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Singapore has high levels of Government debt as reported in the CIA Public Debt Factbook. Do we have enough assets to cover our liabilities?



Yes, our assets are much larger than our liabilities. There is no net Government debt. Singapore is in fact a net creditor country, not a debtor country.

This is why international credit rating agencies give the Singapore Government the highest short and long-term credit ratings of AAA.

Our top credit ratings reflect the following:

a. a. Majority of the Singapore Government borrowings are for non-spending purposes. . Under the Government Securities Act, the Singapore Government cannot spend the monies raised from Singapore Government Securities (SGS), Special Singapore Government Securities (SSGS), Singapore Savings Bonds (SSB), and Reserves Management Government Securities (RMGS). SGS are issued to develop the domestic debt market and SSGS are bonds issued to the Central Provident Fund (CPF) Board with full Government guarantee. SSB are issued to provide individual investors with a long-term saving option. RMGS are issued to the Monetary Authority of Singapore (MAS) for the sole purpose of facilitating the transfer of Official Foreign Reserves (OFR) not needed by MAS, to the Government for longer-term management by GIC.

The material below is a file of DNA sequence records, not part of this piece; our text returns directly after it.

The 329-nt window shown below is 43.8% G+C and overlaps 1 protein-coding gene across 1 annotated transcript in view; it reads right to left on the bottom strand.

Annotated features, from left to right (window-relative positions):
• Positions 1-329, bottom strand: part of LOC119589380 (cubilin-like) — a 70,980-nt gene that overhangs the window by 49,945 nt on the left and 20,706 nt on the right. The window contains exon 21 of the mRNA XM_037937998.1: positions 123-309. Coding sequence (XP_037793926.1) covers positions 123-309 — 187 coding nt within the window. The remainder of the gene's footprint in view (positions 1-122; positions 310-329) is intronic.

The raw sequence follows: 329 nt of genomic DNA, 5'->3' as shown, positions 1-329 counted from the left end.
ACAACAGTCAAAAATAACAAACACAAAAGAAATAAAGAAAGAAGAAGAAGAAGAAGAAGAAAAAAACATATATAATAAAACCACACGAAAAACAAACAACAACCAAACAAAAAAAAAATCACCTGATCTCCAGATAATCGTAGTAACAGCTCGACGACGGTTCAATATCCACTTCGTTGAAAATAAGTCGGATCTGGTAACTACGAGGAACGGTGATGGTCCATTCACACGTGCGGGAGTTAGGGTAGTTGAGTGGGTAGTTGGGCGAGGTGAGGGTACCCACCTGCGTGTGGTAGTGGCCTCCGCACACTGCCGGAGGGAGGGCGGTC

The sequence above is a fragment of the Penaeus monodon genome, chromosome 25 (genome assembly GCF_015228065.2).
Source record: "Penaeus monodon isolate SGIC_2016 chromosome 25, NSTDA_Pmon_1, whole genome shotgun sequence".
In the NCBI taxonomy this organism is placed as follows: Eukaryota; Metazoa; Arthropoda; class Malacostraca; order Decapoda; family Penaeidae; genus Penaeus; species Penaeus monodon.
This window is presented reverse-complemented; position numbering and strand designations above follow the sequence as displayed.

b. All borrowing proceeds from SGS, SSGS, SSB, and RMGS are therefore invested. The investment returns are more than sufficient to cover the debt servicing costs.

c. Only a small proportion of Government borrowings is for spending purposes, under the Significant Infrastructure Government Loan Act (SINGA). Under SINGA, the Government borrows to finance and capitalise nationally significant infrastructure, and there are strict safeguards under the SINGA to ensure prudence in borrowing.

d. The Singapore Government has a strong balance sheet that has assets well in excess of its liabilities. This is why it is able to earn significant investment income on its net assets (see question on "Is our CPF money safe? ").

A key principle underlying Singapores long-term budgetary objectives is to maintain a balanced budget over the course of a term of Government. This is a prudent approach to fiscal policy that some other countries are seeking to adopt.

Looking only at the liabilities (i.e. debts) alone does not discriminate between two countries with the same level of debt but with very different levels of assets.

More details of Singapore Government Borrowings are found here .

*Refers to borrowings through the Government Securities Act.

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